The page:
It’s that time again. Here’s a list of things you should know before attempting to grab a Black Friday (BF) doorbuster in a brick and mortar store followed by advice for shopping on-line.
Read the ads thoroughly
Before running out of the house in the late hours tonight or the wee hours of tomorrow morning, you’ll want pay particular attention to the following: Check the quantities offered and other restrictions. A good example is Best Buy. They state in the proverbial fine print ” Minimum of X” per store. This could be as low as four of a kind making the odds of you getting one, (without waiting in front of the store for hours or days before opening) slim to none. At the bottom of the front page of the Best Buy’s BF ad states “Prior to opening, a line of customers will form outside the store. Up to two hours before the 5 a.m. store opening, employees will hand out tickets to customers starting at the front of the line for select front cover and other limited quantity items. The tickets, limited to one ticket per customer per each item, grant the customer the ability to buy the item for a limited time. We are unable to guarantee all customers in line will receive a ticket.”
Limited quantities on TVs and other items are common with many electronics selling retailers on BF.Ã‚Â Check competitive on line prices from etailers before heading out for an item that may be out of stock by the time you arrive at the store.
Check the return and defective product policies
The last thing you want to occur on Christmas morning upon unpacking new HDTV is to discover the screen is cracked. Will the store accept it as a return or claim you broke it after purchase? Read the store’s return policies regarding product condition, any possible restocking charges and latest date post BF returns are accepted. If the store excludes cracked HDTV screens from refunds, insist on an in-store inspection and repacking. Just an inspection may not always reveal a fine screen fracture. The only way to be certain is if the set is plugged into a power outlet and powered on. If the screen is cracked it either won’t light up or will with the crack instantly visible. You don’t have to connect to it to a source; if functional the TV will always first display a menu screen.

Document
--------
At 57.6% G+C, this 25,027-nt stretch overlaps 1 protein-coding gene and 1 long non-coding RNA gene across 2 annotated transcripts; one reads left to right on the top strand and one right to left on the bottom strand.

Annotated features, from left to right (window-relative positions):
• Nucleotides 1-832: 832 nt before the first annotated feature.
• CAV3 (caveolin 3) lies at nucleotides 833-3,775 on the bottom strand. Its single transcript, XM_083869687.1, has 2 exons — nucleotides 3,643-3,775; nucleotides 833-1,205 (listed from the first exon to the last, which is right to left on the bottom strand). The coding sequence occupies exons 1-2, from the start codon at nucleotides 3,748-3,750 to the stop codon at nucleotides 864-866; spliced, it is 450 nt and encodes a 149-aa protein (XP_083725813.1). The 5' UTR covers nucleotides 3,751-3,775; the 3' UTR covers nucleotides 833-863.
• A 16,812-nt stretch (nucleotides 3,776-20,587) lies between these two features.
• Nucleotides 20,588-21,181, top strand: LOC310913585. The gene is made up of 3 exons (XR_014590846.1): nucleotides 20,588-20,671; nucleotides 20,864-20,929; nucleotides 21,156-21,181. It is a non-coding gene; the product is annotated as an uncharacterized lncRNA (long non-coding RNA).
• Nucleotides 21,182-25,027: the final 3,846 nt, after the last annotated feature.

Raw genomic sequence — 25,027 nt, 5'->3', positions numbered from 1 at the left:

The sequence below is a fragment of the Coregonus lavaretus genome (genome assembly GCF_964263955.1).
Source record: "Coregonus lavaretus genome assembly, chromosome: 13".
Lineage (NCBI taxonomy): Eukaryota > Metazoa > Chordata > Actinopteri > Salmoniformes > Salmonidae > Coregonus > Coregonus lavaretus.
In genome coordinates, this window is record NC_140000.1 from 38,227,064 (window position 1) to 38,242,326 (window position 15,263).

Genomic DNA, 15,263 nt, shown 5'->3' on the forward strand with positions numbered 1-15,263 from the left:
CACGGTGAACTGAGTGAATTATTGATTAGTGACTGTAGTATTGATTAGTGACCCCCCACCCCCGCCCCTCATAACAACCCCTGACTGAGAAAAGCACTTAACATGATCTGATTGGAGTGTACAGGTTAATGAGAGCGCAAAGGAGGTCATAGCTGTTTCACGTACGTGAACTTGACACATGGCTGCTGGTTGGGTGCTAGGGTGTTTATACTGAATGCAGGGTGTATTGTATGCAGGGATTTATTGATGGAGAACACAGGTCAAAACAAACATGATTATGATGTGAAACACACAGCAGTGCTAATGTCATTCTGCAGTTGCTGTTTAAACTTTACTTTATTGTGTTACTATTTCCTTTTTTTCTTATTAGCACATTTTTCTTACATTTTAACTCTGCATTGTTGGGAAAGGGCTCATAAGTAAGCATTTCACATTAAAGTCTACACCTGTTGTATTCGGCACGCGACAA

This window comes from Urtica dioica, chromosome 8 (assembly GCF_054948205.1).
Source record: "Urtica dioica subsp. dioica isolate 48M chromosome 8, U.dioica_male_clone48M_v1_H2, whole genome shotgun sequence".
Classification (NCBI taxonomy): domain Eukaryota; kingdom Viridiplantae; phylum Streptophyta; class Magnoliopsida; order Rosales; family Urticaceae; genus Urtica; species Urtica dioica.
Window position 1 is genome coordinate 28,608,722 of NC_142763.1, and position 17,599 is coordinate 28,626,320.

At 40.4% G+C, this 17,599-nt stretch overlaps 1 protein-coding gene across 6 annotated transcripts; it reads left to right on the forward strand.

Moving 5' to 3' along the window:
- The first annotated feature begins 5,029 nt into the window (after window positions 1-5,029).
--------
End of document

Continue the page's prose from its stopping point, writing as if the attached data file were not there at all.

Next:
The number one accessory “add-on” for HDTVs is an HDMI Cable. Its a single wire that connects with all HD sources, carries the audio and videoÃ‚Â and provides the best picture quality. Cables are a profit center for the retail electronics store. The salesman may try to sell you an HDMI cable (for $30- $130 or more)Ã‚Â that provides the same image quality as the hi-speed HDMI cable as you can order here for under $7 with free shipping. Please check out our HDMI labeling article here for more information.
The next biggest “add-on” is a power conditioner. Salesman will claim it will give you a sharper picture. This is a bunch of hooey. Instead get a surge protector, preferably one with an indicator that confirms functionality. Ã‚Â For your hard drive sources such as a DVR we recommend uninterrupted power supply (UPS ).Ã‚Â It does not need to be big or expensive, just with enough storageÃ‚Â to get you through a momentary black out or give you time to properly power down your home theater system. All UPS units offer surge protection.
Check out the return policies of the etailer before you place the order. Do you need to inspectÃ‚Â the TV for damage before signing to protect yourselfÃ‚Â for it or can you make a claim after delivery (and for how long)?Ã‚Â Some etailers require notice within days. If you can return a TV, under what conditions and is there a restocking fee? Some on line stores charge 15% on any return, plus the cost of the return freight. Check before you order.
On-line sellers often offer at extra cost inside the home (unpacked), TV delivery (often referred to as “white glove delivery”). Do you need this service? Do you know how to set up and connect a new TV to your cable or satellite box? If you don’t, maybe you know someone that can help you. Be prepared.
Even if you don’t plan on buying from Amazon or another online retailer, use these deals as a price guide for other online shopping, or for negotiating a price with your local brick and mortar retailer. To help you get the best deal read our “Getting the Best HDTV Price” article. To help guide you to the right size screen, click on are “HDTV Viewing Distance Chart” which show the maximum “viewer to screen” distance for seeing full HD resolution for every size screen.
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